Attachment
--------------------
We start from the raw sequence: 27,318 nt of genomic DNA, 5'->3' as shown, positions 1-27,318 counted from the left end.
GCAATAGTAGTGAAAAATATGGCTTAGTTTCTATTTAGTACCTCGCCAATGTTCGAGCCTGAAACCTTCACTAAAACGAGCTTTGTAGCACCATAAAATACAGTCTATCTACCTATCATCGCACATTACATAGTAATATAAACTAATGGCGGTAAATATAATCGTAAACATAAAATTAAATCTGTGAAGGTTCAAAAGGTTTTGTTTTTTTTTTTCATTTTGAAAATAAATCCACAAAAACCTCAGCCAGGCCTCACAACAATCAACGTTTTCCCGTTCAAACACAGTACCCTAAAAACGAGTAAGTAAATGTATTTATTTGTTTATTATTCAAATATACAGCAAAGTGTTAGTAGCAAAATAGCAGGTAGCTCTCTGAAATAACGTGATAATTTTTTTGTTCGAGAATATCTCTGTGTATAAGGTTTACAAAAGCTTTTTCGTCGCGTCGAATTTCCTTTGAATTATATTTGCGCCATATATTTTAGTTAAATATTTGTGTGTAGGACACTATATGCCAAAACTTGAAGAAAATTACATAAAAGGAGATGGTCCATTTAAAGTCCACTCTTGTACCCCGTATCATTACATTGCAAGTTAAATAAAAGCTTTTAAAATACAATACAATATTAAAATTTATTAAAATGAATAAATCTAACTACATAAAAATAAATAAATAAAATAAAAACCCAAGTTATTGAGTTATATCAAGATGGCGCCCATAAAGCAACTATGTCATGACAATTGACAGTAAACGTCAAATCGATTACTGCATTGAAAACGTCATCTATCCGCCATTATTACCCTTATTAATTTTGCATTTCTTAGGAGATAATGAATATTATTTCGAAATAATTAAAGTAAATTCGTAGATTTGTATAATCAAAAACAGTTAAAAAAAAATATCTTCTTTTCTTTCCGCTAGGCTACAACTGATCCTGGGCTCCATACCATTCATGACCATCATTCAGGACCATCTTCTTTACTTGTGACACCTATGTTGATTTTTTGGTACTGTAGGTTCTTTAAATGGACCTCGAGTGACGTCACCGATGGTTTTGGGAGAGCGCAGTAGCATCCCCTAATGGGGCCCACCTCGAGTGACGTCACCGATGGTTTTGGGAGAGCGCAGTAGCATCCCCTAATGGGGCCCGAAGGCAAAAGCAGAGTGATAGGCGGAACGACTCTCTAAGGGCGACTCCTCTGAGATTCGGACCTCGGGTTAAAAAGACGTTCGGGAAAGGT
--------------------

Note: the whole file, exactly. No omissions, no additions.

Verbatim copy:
We start from the raw sequence: 27,318 nt of genomic DNA, 5'->3' as shown, positions 1-27,318 counted from the left end.
GCAATAGTAGTGAAAAATATGGCTTAGTTTCTATTTAGTACCTCGCCAATGTTCGAGCCTGAAACCTTCACTAAAACGAGCTTTGTAGCACCATAAAATACAGTCTATCTACCTATCATCGCACATTACATAGTAATATAAACTAATGGCGGTAAATATAATCGTAAACATAAAATTAAATCTGTGAAGGTTCAAAAGGTTTTGTTTTTTTTTTTCATTTTGAAAATAAATCCACAAAAACCTCAGCCAGGCCTCACAACAATCAACGTTTTCCCGTTCAAACACAGTACCCTAAAAACGAGTAAGTAAATGTATTTATTTGTTTATTATTCAAATATACAGCAAAGTGTTAGTAGCAAAATAGCAGGTAGCTCTCTGAAATAACGTGATAATTTTTTTGTTCGAGAATATCTCTGTGTATAAGGTTTACAAAAGCTTTTTCGTCGCGTCGAATTTCCTTTGAATTATATTTGCGCCATATATTTTAGTTAAATATTTGTGTGTAGGACACTATATGCCAAAACTTGAAGAAAATTACATAAAAGGAGATGGTCCATTTAAAGTCCACTCTTGTACCCCGTATCATTACATTGCAAGTTAAATAAAAGCTTTTAAAATACAATACAATATTAAAATTTATTAAAATGAATAAATCTAACTACATAAAAATAAATAAATAAAATAAAAACCCAAGTTATTGAGTTATATCAAGATGGCGCCCATAAAGCAACTATGTCATGACAATTGACAGTAAACGTCAAATCGATTACTGCATTGAAAACGTCATCTATCCGCCATTATTACCCTTATTAATTTTGCATTTCTTAGGAGATAATGAATATTATTTCGAAATAATTAAAGTAAATTCGTAGATTTGTATAATCAAAAACAGTTAAAAAAAAATATCTTCTTTTCTTTCCGCTAGGCTACAACTGATCCTGGGCTCCATACCATTCATGACCATCATTCAGGACCATCTTCTTTACTTGTGACACCTATGTTGATTTTTTGGTACTGTAGGTTCTTTAAATGGACCTCGAGTGACGTCACCGATGGTTTTGGGAGAGCGCAGTAGCATCCCCTAATGGGGCCCACCTCGAGTGACGTCACCGATGGTTTTGGGAGAGCGCAGTAGCATCCCCTAATGGGGCCCGAAGGCAAAAGCAGAGTGATAGGCGGAACGACTCTCTAAGGGCGACTCCTCTGAGATTCGGACCTCGGGTTAAAAAGACGTTCGGGAAAGGT